Japan has an Olympic dream - that Japan by the 2020 Tokyo Olympics will be able to amaze the world again by showcasing the future of travel; state-of-the-art self-driving cars. Only days prior to the first Tokyo Olympics in 1964 did the groundbreaking high-speed railway Shinkansen go into service. Shinkansen was able to reduce the duration of the trip between Tokyo and Osaka, Japan’s two main economic centers, by more than 3 hours. The Olympic organizing committee has publicly stated that the 2020 Olympics is not only a sports event, but also an opportunity to showcase innovative technologies and a symbol for revitalizing the economy. Despite being a leader in many industrial fields, Japanese companies still struggle to remain at the forefront of innovation in competition with international peers. The Japanese government has launched a Cross-ministerial Strategic Innovation Promotion Program (SIP) led by the Council for Science, Technology and Innovation. The program has identified 10 key areas to address the most pressing social problems and stimulate the Japanese economy, one of them being automated driving systems with 2.5 billion JPY invested in 2014, 2015 respectively and 2.7 billion in 2016. Investment plans of the government indicate similar levels of R&D spending annually through 2020.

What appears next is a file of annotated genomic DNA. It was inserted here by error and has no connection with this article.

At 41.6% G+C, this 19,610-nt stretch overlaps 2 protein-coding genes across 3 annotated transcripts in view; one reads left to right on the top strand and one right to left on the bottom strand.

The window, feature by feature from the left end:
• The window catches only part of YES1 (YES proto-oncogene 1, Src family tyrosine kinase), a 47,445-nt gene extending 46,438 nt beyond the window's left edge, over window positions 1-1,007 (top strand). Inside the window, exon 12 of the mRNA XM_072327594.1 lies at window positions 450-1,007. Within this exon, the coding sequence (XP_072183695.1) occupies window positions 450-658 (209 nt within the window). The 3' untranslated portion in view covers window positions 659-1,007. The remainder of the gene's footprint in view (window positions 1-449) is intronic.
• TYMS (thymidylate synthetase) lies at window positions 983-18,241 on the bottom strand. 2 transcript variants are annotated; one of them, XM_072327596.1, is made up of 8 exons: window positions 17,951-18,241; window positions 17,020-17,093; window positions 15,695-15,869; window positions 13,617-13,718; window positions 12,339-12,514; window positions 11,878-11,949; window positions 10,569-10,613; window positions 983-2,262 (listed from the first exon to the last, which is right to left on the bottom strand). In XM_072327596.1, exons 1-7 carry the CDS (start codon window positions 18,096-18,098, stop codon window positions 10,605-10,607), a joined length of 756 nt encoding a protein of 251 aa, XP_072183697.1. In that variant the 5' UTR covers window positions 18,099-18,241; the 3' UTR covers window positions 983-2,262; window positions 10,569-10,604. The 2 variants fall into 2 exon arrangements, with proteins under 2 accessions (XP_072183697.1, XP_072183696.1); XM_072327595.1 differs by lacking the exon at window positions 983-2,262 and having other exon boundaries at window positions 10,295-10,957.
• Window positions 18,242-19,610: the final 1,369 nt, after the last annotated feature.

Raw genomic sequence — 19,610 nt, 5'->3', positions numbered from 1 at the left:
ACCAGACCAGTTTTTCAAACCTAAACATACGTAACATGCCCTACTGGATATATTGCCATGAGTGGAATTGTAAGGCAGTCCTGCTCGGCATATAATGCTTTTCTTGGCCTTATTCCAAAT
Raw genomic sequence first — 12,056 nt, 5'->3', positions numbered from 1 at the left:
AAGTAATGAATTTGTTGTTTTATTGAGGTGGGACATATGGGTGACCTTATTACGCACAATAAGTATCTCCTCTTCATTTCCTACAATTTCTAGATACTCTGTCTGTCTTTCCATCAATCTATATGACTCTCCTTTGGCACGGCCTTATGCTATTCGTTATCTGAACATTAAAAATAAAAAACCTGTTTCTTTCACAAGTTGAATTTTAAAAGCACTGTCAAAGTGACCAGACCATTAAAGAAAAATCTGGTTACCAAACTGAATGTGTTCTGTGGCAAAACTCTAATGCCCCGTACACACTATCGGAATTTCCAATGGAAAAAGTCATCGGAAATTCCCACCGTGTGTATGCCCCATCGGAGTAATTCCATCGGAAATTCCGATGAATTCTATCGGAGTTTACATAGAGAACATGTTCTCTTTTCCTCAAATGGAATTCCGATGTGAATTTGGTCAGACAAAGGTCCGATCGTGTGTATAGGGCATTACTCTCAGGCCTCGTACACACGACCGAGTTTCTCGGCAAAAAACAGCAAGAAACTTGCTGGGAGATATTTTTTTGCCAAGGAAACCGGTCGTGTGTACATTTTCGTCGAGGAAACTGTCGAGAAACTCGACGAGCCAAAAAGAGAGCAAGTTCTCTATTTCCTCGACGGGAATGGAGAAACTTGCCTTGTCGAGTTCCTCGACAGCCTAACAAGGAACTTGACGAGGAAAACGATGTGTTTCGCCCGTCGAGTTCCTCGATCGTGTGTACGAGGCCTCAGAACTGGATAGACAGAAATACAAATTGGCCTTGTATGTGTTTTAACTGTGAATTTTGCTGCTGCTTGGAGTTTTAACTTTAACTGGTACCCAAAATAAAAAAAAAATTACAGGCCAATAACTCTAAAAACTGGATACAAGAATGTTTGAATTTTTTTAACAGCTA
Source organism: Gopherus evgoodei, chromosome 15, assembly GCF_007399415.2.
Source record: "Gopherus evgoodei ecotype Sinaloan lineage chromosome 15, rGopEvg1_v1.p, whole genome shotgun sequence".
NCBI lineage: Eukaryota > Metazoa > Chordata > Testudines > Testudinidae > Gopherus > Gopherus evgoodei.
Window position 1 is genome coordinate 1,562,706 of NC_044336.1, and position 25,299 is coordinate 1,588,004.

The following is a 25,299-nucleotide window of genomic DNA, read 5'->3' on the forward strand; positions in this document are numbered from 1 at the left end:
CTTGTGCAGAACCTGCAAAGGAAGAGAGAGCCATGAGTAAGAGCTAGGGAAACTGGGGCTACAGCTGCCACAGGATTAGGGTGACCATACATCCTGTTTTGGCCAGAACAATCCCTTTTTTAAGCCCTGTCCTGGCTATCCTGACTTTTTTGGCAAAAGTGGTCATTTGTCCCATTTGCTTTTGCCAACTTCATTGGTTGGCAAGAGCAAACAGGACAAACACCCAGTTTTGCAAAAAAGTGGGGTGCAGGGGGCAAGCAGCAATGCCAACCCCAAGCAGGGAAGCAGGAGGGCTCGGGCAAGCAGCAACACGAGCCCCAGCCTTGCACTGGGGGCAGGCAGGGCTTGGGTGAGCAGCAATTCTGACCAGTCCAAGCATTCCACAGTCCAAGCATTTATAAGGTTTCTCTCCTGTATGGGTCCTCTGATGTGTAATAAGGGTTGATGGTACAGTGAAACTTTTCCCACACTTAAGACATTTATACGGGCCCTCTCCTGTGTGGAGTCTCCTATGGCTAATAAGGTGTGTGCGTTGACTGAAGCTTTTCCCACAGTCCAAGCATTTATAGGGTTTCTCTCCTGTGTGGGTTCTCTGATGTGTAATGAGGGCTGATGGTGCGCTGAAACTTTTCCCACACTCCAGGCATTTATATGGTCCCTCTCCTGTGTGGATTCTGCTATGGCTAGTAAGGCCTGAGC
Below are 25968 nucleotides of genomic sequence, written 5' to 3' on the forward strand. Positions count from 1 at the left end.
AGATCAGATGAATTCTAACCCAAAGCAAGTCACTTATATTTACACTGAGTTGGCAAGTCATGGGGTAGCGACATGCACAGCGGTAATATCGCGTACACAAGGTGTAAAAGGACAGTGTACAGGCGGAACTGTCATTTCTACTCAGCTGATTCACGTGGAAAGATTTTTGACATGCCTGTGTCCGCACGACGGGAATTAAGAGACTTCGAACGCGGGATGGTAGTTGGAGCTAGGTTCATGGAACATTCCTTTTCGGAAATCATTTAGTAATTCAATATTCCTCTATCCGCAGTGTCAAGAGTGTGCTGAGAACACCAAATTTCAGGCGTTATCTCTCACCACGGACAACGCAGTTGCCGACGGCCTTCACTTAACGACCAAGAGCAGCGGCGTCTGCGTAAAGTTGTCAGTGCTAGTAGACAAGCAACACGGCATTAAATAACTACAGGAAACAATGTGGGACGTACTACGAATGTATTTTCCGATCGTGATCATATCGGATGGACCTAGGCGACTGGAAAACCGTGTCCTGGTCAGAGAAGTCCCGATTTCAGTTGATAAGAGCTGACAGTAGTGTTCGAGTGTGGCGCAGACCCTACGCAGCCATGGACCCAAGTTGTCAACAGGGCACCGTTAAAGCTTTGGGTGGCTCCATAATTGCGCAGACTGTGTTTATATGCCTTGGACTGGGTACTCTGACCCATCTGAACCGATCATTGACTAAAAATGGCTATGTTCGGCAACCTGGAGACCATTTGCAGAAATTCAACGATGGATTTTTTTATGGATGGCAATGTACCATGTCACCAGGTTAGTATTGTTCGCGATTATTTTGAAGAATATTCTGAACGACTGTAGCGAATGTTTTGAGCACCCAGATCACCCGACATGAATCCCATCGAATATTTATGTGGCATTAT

In a recent ranking of leading companies within the area of driverless technology there are no Japanese players. Instead are companies like Google, Volvo, Daimler, Tesla and Apple identified as the main frontrunners. The Ministry of Economy, Trade and Industry acknowledges that the government needs to implement policies to enable the Japanese automotive industry to compete with technologies of overseas competitors and that concepts like the internet of things, artificial intelligence and self-driving technologies are key to unleash the full transportation system potential. The feeling that Japanese companies have fallen behind European and American automotive companies in the development of vehicle safety technology have increased incentives for Japanese companies to cooperate to prevent lagging behind also with regards to autonomous driving. This led to six major Japanese automotive companies and the Ministry of Economy, Trade and Industry (METI) signing an agreement to collaborate on autonomous driving in March 2016. The panel will focus on common shared key areas for the development of autonomous driving in Japan; 3-D maps, communication, standards, ergonomics to mention a few.

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